Motorcycle clubs, popular in American culture since the 1970s, bear striking resemblance to organized religion in both rituals and language, says Dr. Jossalyn Larson, assistant teaching professor of English and technical communication at Missouri University of Science and Technology. Larson expands on that theory in a book chapter to be published this spring.

Larson’s chapter, “Motorcycle Monasticism: Masculine Religiosity in MC Culture,” compares religious traditions to motorcycle club rituals, and draws on her own experiences as a member of a motorcycle club. The chapter is part of a book titled “The Bonds of Brotherhood: Gender and Masculinity in Sons of Anarchy,” by Susan Fanetti. The book uses the 2008 FX show “Sons of Anarchy” as a framework. The program featured the relationships and drama of a family immersed in motorcycle culture. The book will be published by McFarland Press on Thursday, March 8.

“I was interested in this project because my husband John and I have been riding with motorcycle clubs for a little over 10 years now, so we know the culture pretty well,” Larson says.

Larson’s research interests focus on religious rhetoric in popular culture, so writing a chapter that explores the relationship between motorcycle clubs and religious rhetoric was an exciting opportunity.

“I’ve always found it interesting that motorcycle clubs use religious language in their organizational rites and practices,” she says. “For instance, they call their club meetings ‘church,’ and they have very strict rules surrounding sacred objects. The bike is a sacred object, for example, and no man or woman is allowed to touch another man’s bike without his permission.”

From her experience as a member of motorcycle club, Larson has discovered more sources of religious traditions in motorcycle club culture over the years.

“The motorcycle club patches, called colors, and the vest, called the kutte, are also sacred. You’re never supposed to let them touch the ground, and you’re never supposed to wear your kutte in a car or truck, which they call a cage,” she says. “Also, motorcycle club members call each other ‘brother’ in a way that always reminded me of Benedictine monasteries.”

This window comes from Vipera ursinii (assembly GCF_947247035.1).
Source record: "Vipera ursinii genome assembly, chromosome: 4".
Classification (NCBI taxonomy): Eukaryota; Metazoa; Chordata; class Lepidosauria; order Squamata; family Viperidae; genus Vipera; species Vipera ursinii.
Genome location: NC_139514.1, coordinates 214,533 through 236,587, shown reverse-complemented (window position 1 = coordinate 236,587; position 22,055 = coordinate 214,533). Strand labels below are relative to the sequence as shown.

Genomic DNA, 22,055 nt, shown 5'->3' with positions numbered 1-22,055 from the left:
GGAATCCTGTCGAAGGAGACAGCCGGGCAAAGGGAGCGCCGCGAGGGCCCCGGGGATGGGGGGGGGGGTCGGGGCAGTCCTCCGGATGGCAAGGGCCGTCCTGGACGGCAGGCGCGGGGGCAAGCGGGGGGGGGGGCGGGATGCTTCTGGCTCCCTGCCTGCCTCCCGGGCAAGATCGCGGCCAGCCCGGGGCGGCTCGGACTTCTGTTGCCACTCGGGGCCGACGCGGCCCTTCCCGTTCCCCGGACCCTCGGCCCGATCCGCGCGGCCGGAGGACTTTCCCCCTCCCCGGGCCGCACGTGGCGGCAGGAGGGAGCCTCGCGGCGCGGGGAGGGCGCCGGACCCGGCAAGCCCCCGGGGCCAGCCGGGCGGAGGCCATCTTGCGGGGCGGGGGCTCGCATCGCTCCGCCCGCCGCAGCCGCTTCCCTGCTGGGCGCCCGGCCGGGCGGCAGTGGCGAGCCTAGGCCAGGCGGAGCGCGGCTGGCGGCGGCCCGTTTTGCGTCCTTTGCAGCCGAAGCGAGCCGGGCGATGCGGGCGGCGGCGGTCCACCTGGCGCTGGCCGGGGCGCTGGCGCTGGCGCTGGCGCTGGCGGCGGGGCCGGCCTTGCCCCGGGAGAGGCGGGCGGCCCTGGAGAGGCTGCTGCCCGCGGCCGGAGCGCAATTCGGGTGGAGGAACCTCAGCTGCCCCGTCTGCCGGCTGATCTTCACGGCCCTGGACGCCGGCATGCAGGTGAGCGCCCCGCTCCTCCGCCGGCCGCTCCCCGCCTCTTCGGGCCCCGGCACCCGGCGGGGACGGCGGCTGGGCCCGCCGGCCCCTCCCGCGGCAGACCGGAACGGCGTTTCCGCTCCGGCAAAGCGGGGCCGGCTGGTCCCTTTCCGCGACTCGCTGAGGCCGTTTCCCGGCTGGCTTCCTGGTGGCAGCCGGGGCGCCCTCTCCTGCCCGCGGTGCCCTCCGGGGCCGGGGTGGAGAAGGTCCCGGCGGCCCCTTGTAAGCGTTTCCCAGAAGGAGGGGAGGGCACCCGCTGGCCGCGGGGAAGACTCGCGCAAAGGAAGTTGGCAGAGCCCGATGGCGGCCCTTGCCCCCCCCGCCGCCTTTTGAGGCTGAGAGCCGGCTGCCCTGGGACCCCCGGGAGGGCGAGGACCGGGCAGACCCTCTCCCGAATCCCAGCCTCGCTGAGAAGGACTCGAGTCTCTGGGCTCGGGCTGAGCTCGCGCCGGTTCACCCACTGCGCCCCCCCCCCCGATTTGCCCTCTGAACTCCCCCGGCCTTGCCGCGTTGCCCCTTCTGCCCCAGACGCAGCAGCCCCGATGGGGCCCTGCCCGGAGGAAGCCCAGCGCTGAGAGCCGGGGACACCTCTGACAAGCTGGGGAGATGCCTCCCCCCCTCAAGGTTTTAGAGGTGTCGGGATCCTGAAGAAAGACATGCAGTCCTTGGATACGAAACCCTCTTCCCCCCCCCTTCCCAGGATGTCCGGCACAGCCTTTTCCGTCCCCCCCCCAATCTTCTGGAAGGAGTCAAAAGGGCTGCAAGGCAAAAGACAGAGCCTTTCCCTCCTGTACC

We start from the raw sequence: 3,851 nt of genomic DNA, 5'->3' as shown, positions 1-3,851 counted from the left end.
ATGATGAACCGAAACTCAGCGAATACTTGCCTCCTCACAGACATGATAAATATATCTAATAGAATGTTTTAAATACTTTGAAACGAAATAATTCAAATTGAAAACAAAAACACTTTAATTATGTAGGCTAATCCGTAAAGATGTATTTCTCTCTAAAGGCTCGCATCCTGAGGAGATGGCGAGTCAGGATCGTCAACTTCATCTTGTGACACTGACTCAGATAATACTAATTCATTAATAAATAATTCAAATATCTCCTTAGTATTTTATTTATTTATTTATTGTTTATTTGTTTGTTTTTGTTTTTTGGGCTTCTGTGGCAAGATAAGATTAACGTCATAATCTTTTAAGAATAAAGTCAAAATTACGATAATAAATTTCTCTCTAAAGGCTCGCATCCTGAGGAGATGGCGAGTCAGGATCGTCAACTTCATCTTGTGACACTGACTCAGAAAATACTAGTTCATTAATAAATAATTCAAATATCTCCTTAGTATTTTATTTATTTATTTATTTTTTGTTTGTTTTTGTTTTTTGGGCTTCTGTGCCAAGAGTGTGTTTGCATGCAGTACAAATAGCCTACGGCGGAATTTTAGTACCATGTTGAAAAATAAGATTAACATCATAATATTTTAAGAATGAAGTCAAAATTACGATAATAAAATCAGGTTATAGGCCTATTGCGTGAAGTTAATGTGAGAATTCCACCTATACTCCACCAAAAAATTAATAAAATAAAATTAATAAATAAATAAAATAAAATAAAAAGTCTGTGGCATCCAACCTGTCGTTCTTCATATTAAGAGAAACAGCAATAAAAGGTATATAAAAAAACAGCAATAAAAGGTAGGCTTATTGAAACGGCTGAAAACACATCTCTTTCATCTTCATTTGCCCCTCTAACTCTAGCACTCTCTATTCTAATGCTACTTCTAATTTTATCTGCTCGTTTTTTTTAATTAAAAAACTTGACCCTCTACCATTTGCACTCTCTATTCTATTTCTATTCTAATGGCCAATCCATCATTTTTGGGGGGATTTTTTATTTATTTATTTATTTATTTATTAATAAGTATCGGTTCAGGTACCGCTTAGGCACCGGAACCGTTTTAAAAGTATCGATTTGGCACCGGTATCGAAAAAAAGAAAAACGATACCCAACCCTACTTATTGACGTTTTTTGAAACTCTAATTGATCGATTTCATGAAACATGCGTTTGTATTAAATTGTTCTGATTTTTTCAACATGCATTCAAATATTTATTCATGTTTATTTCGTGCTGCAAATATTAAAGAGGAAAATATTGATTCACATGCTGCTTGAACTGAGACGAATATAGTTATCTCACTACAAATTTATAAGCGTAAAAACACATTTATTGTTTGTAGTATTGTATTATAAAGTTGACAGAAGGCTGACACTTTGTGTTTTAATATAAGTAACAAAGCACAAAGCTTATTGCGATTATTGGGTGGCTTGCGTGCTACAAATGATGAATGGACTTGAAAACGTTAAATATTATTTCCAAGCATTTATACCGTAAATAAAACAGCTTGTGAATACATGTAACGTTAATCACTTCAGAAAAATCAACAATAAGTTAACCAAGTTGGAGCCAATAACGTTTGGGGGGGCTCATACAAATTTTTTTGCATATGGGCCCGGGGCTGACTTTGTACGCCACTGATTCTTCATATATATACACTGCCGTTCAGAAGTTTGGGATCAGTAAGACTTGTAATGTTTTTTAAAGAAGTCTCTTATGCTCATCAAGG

Motorcycle clubs have existed since the 1950s, but did not become popular until the 1970s. Larson was interested to learn what changed in those 20 years.

“Since the 1970s, men have also been leaving the church and religious practice at an increasing rate,” Larson says. “So I was curious why are men leaving organized religion, but they are being attracted to motorcycle clubs, which are organized just like a religious sect?”

In her chapter Larson explores the possible connection and draws several conclusions.

“One possible reason men leave the church is because the church will eventually ask them to move beyond idealizing the fundamental values of the religion in order to apply those values in daily practice, but motorcycle clubs allow men to more-or-less worship the fundamental beliefs of their clubs without really having to practice those ideals in their daily lives,” she says.

“A second reason men leave the church is because the church expects emotional expression and preaches against violence, whereas motorcycle clubs see violence as necessary and honorable and emotional expression as weak,” she says. “Finally the church preaches equality of the sexes, while motorcycle clubs, often, endorse power over women. In some clubs, women are referred to as ‘property.’”

“Studies have found that ‘masculinity’ can be characterized by a number of traits, but the ones most relevant to this study are attraction to fundamentalism, a preference for violence over emotional expression, and power over women,” she says. “Of course this does not characterize all men, but these are the traits most common to the demographic that is abandoning religious practice, and they are common to the demographic that makes up the core of motorcycle club members.”